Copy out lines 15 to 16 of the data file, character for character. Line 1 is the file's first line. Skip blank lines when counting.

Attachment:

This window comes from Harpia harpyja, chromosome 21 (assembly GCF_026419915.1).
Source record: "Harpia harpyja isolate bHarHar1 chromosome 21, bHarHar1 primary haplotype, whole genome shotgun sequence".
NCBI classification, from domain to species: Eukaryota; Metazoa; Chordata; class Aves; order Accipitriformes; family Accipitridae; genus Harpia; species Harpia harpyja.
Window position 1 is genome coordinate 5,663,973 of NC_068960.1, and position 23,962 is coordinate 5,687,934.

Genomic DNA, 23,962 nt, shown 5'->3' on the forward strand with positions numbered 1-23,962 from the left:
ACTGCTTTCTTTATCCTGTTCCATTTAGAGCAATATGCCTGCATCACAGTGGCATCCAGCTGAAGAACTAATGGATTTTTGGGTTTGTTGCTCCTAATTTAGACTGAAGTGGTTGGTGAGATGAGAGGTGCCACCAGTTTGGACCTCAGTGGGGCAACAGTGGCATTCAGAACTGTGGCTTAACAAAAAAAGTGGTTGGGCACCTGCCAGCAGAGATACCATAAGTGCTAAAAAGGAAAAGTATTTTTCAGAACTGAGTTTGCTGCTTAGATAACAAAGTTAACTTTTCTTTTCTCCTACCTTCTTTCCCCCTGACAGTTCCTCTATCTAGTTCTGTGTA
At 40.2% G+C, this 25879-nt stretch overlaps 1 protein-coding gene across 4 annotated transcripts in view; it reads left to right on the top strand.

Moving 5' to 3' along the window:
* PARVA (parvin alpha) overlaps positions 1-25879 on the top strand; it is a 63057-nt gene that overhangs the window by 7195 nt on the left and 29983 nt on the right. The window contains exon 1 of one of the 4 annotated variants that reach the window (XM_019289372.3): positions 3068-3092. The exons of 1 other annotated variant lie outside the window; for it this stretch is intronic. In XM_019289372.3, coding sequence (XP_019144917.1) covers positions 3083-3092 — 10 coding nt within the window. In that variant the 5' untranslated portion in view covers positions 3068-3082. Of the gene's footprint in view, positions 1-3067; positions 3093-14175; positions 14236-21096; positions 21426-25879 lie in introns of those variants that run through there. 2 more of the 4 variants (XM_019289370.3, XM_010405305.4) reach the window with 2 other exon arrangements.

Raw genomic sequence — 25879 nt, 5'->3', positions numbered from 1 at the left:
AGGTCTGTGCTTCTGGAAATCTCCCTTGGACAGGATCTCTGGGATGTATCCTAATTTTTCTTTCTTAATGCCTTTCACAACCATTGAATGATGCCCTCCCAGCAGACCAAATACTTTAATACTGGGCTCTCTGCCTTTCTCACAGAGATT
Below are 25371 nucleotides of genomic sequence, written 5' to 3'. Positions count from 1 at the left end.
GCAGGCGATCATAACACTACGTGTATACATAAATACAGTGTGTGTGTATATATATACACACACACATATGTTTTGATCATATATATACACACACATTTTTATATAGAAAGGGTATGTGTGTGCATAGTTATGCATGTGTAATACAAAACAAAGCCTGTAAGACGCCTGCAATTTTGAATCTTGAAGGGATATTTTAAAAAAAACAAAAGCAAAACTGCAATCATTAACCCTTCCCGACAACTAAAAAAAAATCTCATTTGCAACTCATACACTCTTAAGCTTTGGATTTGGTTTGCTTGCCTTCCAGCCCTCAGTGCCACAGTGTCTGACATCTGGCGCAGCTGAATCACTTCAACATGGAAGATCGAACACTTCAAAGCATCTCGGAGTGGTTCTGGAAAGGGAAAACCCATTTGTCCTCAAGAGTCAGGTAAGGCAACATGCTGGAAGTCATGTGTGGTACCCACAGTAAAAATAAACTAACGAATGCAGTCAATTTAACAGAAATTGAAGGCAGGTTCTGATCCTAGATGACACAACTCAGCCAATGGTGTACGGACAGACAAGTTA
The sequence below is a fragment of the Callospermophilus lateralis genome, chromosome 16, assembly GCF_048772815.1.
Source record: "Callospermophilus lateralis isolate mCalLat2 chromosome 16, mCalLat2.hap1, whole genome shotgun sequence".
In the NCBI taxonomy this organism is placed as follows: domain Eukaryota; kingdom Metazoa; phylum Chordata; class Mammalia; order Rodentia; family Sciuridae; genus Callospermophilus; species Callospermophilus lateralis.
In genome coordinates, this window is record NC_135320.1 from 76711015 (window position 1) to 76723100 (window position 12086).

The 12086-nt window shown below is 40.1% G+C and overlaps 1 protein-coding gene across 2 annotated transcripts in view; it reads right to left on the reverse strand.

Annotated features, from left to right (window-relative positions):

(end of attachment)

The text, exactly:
Source record: "Callospermophilus lateralis isolate mCalLat2 chromosome 16, mCalLat2.hap1, whole genome shotgun sequence".
In the NCBI taxonomy this organism is placed as follows: domain Eukaryota; kingdom Metazoa; phylum Chordata; class Mammalia; order Rodentia; family Sciuridae; genus Callospermophilus; species Callospermophilus lateralis.